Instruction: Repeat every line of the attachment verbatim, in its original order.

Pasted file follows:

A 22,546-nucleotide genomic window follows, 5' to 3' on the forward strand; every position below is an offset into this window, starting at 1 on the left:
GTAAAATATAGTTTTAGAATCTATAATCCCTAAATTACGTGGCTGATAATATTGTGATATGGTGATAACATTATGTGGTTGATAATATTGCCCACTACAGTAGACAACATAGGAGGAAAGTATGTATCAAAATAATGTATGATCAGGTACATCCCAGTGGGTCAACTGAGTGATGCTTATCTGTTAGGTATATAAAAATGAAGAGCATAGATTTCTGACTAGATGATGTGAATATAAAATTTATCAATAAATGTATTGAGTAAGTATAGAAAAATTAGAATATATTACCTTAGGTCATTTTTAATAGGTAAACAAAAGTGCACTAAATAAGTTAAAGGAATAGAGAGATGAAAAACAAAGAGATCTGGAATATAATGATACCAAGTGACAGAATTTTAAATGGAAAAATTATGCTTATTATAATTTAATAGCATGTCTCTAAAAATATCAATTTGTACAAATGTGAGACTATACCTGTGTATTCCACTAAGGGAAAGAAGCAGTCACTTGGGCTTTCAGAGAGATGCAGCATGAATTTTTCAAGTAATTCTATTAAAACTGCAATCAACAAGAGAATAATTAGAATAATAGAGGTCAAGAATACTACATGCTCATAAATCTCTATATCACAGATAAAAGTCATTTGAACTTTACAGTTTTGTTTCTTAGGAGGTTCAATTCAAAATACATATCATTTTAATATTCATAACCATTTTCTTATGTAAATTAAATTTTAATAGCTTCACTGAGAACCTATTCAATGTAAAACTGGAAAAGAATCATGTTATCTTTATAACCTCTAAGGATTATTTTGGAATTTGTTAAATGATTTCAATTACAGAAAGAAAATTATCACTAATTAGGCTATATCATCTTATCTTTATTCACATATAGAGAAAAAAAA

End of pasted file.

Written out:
A 22,546-nucleotide genomic window follows, 5' to 3' on the forward strand; every position below is an offset into this window, starting at 1 on the left:
GTAAAATATAGTTTTAGAATCTATAATCCCTAAATTACGTGGCTGATAATATTGTGATATGGTGATAACATTATGTGGTTGATAATATTGCCCACTACAGTAGACAACATAGGAGGAAAGTATGTATCAAAATAATGTATGATCAGGTACATCCCAGTGGGTCAACTGAGTGATGCTTATCTGTTAGGTATATAAAAATGAAGAGCATAGATTTCTGACTAGATGATGTGAATATAAAATTTATCAATAAATGTATTGAGTAAGTATAGAAAAATTAGAATATATTACCTTAGGTCATTTTTAATAGGTAAACAAAAGTGCACTAAATAAGTTAAAGGAATAGAGAGATGAAAAACAAAGAGATCTGGAATATAATGATACCAAGTGACAGAATTTTAAATGGAAAAATTATGCTTATTATAATTTAATAGCATGTCTCTAAAAATATCAATTTGTACAAATGTGAGACTATACCTGTGTATTCCACTAAGGGAAAGAAGCAGTCACTTGGGCTTTCAGAGAGATGCAGCATGAATTTTTCAAGTAATTCTATTAAAACTGCAATCAACAAGAGAATAATTAGAATAATAGAGGTCAAGAATACTACATGCTCATAAATCTCTATATCACAGATAAAAGTCATTTGAACTTTACAGTTTTGTTTCTTAGGAGGTTCAATTCAAAATACATATCATTTTAATATTCATAACCATTTTCTTATGTAAATTAAATTTTAATAGCTTCACTGAGAACCTATTCAATGTAAAACTGGAAAAGAATCATGTTATCTTTATAACCTCTAAGGATTATTTTGGAATTTGTTAAATGATTTCAATTACAGAAAGAAAATTATCACTAATTAGGCTATATCATCTTATCTTTATTCACATATAGAGAAAAAAAA